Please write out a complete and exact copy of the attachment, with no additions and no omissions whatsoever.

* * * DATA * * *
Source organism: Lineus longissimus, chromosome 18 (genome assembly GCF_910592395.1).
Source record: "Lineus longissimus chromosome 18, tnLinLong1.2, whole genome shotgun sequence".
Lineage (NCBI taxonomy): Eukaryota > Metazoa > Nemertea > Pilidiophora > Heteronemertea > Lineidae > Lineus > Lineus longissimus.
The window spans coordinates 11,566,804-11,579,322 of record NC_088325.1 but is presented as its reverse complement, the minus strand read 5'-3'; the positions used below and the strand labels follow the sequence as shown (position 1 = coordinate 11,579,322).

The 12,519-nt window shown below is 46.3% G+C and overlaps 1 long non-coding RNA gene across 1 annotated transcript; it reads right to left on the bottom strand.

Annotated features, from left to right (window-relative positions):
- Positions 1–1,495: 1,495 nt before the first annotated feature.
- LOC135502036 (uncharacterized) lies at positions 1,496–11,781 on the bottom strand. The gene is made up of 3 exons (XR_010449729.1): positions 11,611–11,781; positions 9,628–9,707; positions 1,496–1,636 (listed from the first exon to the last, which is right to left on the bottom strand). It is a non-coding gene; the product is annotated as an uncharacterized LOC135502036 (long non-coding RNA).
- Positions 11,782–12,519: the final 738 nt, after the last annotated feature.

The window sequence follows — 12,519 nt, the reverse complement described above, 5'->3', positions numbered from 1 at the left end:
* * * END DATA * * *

Source organism: Lineus longissimus, chromosome 18 (genome assembly GCF_910592395.1).
Source record: "Lineus longissimus chromosome 18, tnLinLong1.2, whole genome shotgun sequence".
Lineage (NCBI taxonomy): Eukaryota > Metazoa > Nemertea > Pilidiophora > Heteronemertea > Lineidae > Lineus > Lineus longissimus.
The window spans coordinates 11,566,804-11,579,322 of record NC_088325.1 but is presented as its reverse complement, the minus strand read 5'-3'; the positions used below and the strand labels follow the sequence as shown (position 1 = coordinate 11,579,322).

The 12,519-nt window shown below is 46.3% G+C and overlaps 1 long non-coding RNA gene across 1 annotated transcript; it reads right to left on the bottom strand.

Annotated features, from left to right (window-relative positions):
- Positions 1–1,495: 1,495 nt before the first annotated feature.
- LOC135502036 (uncharacterized) lies at positions 1,496–11,781 on the bottom strand. The gene is made up of 3 exons (XR_010449729.1): positions 11,611–11,781; positions 9,628–9,707; positions 1,496–1,636 (listed from the first exon to the last, which is right to left on the bottom strand). It is a non-coding gene; the product is annotated as an uncharacterized LOC135502036 (long non-coding RNA).
- Positions 11,782–12,519: the final 738 nt, after the last annotated feature.

The window sequence follows — 12,519 nt, the reverse complement described above, 5'->3', positions numbered from 1 at the left end: